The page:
Guarantee Scheme for Agricultural Inputs Supply
In March 2008 to February 2011, FSDT worked in partnership with the National Microfinance Bank (NMB) and the Alliance for Green Revolution (AGRA) to facilitate access of credit to the agriculture input agro-dealers (“the Agro-dealers Guarantee Scheme Project”). The total Guarantee Fund was to the tune of USD 2,100,000 for NMB to lend up to TZS 9.5 billion to various agro dealers for the three years of the project. FSDT contributed USD 1,100,000 and AGRA USD 1,000,000. The main objective of the project was to ensure timely cash flow to the agro-dealers to enable them to stock sufficient supplies of inputs to serve the needs of smallholder farmers in Tanzania. The partnership agreement was for NMB to finance the agro dealers and the Guarantors to share 50% risk of all unrecoverable loans resulting from defaulting agro dealers.
NMB was to extend credit facilities to agro-dealers based on the bank’s lending policies and procedures for overdraft facilities. Eligible agro dealers were required to pledge collateral covering the overdraft facility to at least 62.5% of forced sale value. All agro dealers operating in the approved districts had to receive comprehensive training from CNFA (Citizen Network for Foreign Affairs) on business management.
The Guarantee scheme helped agro-dealers to overcome collateral requirements and get access to finance in the form of an overdraft facility at relatively favourable terms. The combination with the Voucher scheme (input subsidy from the government), enabled farmers to access inputs on a wider scale than before. The Guarantee scheme (and resulting credit facilities – mainly overdraft) allows dealers to stock up on inputs, while the Voucher scheme enables farmers to buy these inputs at a reduced price. The project was implemented in twelve regions covering 38 districts. The regions covered by the Scheme include: Mbeya, Iringa, Ruvuma, Morogoro, Kilimanjaro, Arusha, Manyara, Rukwa, Mwanza, Mara, Shinyanga and Kigoma.
In the three years period, the project was implemented in all targeted 38 districts and cumulatively a total of 966 new agro dealers benefited from the scheme with total cumulative approved loan amount of TZS 13.27 billion. This level of achievement could not have been reached if there was no guarantee scheme.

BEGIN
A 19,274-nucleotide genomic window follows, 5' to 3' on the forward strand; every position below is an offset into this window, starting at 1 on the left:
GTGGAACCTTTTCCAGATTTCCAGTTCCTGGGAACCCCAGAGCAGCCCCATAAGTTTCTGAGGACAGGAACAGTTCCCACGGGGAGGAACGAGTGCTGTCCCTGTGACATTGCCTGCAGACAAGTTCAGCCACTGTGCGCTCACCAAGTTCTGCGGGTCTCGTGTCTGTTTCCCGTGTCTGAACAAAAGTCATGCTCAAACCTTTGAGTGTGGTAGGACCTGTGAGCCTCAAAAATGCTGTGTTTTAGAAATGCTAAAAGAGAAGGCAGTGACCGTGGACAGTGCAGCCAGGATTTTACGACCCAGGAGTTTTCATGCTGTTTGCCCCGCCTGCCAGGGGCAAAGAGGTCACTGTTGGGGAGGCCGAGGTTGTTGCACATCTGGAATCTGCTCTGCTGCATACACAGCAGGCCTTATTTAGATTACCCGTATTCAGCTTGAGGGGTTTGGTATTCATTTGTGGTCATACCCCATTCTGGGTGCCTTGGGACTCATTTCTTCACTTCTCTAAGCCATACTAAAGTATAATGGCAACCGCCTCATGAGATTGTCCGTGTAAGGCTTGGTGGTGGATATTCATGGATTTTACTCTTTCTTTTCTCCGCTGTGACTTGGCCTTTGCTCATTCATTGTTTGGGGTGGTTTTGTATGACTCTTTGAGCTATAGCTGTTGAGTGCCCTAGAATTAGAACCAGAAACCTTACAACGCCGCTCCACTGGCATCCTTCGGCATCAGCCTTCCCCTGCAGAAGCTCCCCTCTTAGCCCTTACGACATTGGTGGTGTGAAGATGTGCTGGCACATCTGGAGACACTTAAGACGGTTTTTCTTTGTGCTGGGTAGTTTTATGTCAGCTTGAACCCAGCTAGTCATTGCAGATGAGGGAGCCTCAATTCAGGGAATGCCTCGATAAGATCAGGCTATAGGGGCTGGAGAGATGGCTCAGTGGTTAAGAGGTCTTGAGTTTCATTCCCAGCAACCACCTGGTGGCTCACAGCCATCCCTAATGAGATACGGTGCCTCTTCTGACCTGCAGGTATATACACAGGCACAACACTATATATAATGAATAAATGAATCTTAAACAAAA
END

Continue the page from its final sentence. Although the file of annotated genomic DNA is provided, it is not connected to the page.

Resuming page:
- It helped the agro-dealers to increase their sales and stock levels.
- It enabled farmers to access seeds and fertilizer in larger quantities (and in some cases better quality) as well as timely than before the scheme.
- It enabled the bank to strengthen its position in the agribusiness sector.
- The project has enabled FSDT to achieve its main goal of facilitating access to finance to Micro, Small and Medium Enterprises (MSMEs) in the agricultural sector and proved FSDT with lessons learned on the effects of a guarantee fund which may be replicated in other agricultural value chains.
- Selection of the agro-dealers: Experience from the three years of the scheme shows that a strict selection of the eligible agro-dealers based on the bank’s own criteria is essential for reducing default rates and increasing the impact of the scheme. These selection criteria should be based on business and financial considerations. In other words, the target group should be real entrepreneurs with a sustainable business as agro-dealers.
- Training of the agro-dealers: Sufficient training is needed for both, new as well as existing agro-dealers. The training needs to be followed up by “on-the-job counseling” or business clinics to address specific issues that agro-dealers encounter on an ongoing basis. An important role should also be played by bank’s loan officers in helping agro-dealers make optimal use of the overdraft.
- Procedures at the bank: The bank should simplify the process and procedure to allow loan applications move fast without compromising quality. For instance, banks should allow decisions and/or approval to be done at the Branch or Zonal level instead of everything being handled at the Headquarters (centralized). This will enable agro-dealers avoid delays in meeting seasonal crop demands.
- The voucher system: The government subsidy voucher system may need to be automated to allow for fast and efficient payments flow through an electronic system.
- Monitoring of Project: Monitoring is an important component for the guarantee scheme to work well. Activities need to include 1) guarantors to provide pro-active follow-up to the Guarantee scheme, including periodic field visits to be able to assess the effects of the scheme on the target group, 2) ensure timely and adequate reporting by the bank on the portfolio status, including expired and written off credit facilities, on a regular (e.g. quarterly) basis; 3) any variances or inconsistencies in the reporting should receive clarifications and suggested measures for improvements.
- Design and documentation of the guarantee scheme: The structural design of the guarantee needs to be established from the onset of the scheme. This includes exit strategy as well as proper documentation (i.e. Guarantee Agreement)